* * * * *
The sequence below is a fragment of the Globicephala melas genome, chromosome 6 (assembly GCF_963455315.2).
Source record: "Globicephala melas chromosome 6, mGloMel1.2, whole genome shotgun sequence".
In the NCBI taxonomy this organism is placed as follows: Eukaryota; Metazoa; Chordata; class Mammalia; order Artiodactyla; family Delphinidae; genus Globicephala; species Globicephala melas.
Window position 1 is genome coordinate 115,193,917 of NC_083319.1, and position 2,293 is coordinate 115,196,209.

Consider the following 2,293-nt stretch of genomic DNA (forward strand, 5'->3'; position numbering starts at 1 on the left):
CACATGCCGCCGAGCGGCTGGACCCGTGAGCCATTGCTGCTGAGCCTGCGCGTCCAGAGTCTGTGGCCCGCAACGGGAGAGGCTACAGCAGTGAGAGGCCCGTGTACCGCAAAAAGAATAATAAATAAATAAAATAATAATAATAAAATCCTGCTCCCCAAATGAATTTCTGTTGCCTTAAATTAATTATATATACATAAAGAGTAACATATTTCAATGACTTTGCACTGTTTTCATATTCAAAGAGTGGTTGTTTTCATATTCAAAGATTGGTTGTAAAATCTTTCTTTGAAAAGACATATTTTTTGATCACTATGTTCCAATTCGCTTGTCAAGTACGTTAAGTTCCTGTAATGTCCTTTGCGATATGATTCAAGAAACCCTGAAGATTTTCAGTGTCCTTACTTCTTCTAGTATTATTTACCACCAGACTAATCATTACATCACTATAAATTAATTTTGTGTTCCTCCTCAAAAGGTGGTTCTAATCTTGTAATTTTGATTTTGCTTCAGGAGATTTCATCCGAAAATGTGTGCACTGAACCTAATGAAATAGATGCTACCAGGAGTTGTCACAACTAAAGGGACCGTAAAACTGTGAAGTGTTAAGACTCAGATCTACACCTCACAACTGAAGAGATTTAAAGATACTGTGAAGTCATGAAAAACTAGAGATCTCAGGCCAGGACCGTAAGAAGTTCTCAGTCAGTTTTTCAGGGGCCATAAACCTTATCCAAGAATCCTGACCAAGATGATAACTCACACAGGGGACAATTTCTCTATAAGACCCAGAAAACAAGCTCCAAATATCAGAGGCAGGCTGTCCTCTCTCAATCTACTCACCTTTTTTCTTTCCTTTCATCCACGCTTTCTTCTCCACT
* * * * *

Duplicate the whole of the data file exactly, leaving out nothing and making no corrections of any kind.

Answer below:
The sequence below is a fragment of the Globicephala melas genome, chromosome 6 (assembly GCF_963455315.2).
Source record: "Globicephala melas chromosome 6, mGloMel1.2, whole genome shotgun sequence".
In the NCBI taxonomy this organism is placed as follows: Eukaryota; Metazoa; Chordata; class Mammalia; order Artiodactyla; family Delphinidae; genus Globicephala; species Globicephala melas.
Window position 1 is genome coordinate 115,193,917 of NC_083319.1, and position 2,293 is coordinate 115,196,209.

Consider the following 2,293-nt stretch of genomic DNA (forward strand, 5'->3'; position numbering starts at 1 on the left):
CACATGCCGCCGAGCGGCTGGACCCGTGAGCCATTGCTGCTGAGCCTGCGCGTCCAGAGTCTGTGGCCCGCAACGGGAGAGGCTACAGCAGTGAGAGGCCCGTGTACCGCAAAAAGAATAATAAATAAATAAAATAATAATAATAAAATCCTGCTCCCCAAATGAATTTCTGTTGCCTTAAATTAATTATATATACATAAAGAGTAACATATTTCAATGACTTTGCACTGTTTTCATATTCAAAGAGTGGTTGTTTTCATATTCAAAGATTGGTTGTAAAATCTTTCTTTGAAAAGACATATTTTTTGATCACTATGTTCCAATTCGCTTGTCAAGTACGTTAAGTTCCTGTAATGTCCTTTGCGATATGATTCAAGAAACCCTGAAGATTTTCAGTGTCCTTACTTCTTCTAGTATTATTTACCACCAGACTAATCATTACATCACTATAAATTAATTTTGTGTTCCTCCTCAAAAGGTGGTTCTAATCTTGTAATTTTGATTTTGCTTCAGGAGATTTCATCCGAAAATGTGTGCACTGAACCTAATGAAATAGATGCTACCAGGAGTTGTCACAACTAAAGGGACCGTAAAACTGTGAAGTGTTAAGACTCAGATCTACACCTCACAACTGAAGAGATTTAAAGATACTGTGAAGTCATGAAAAACTAGAGATCTCAGGCCAGGACCGTAAGAAGTTCTCAGTCAGTTTTTCAGGGGCCATAAACCTTATCCAAGAATCCTGACCAAGATGATAACTCACACAGGGGACAATTTCTCTATAAGACCCAGAAAACAAGCTCCAAATATCAGAGGCAGGCTGTCCTCTCTCAATCTACTCACCTTTTTTCTTTCCTTTCATCCACGCTTTCTTCTCCACT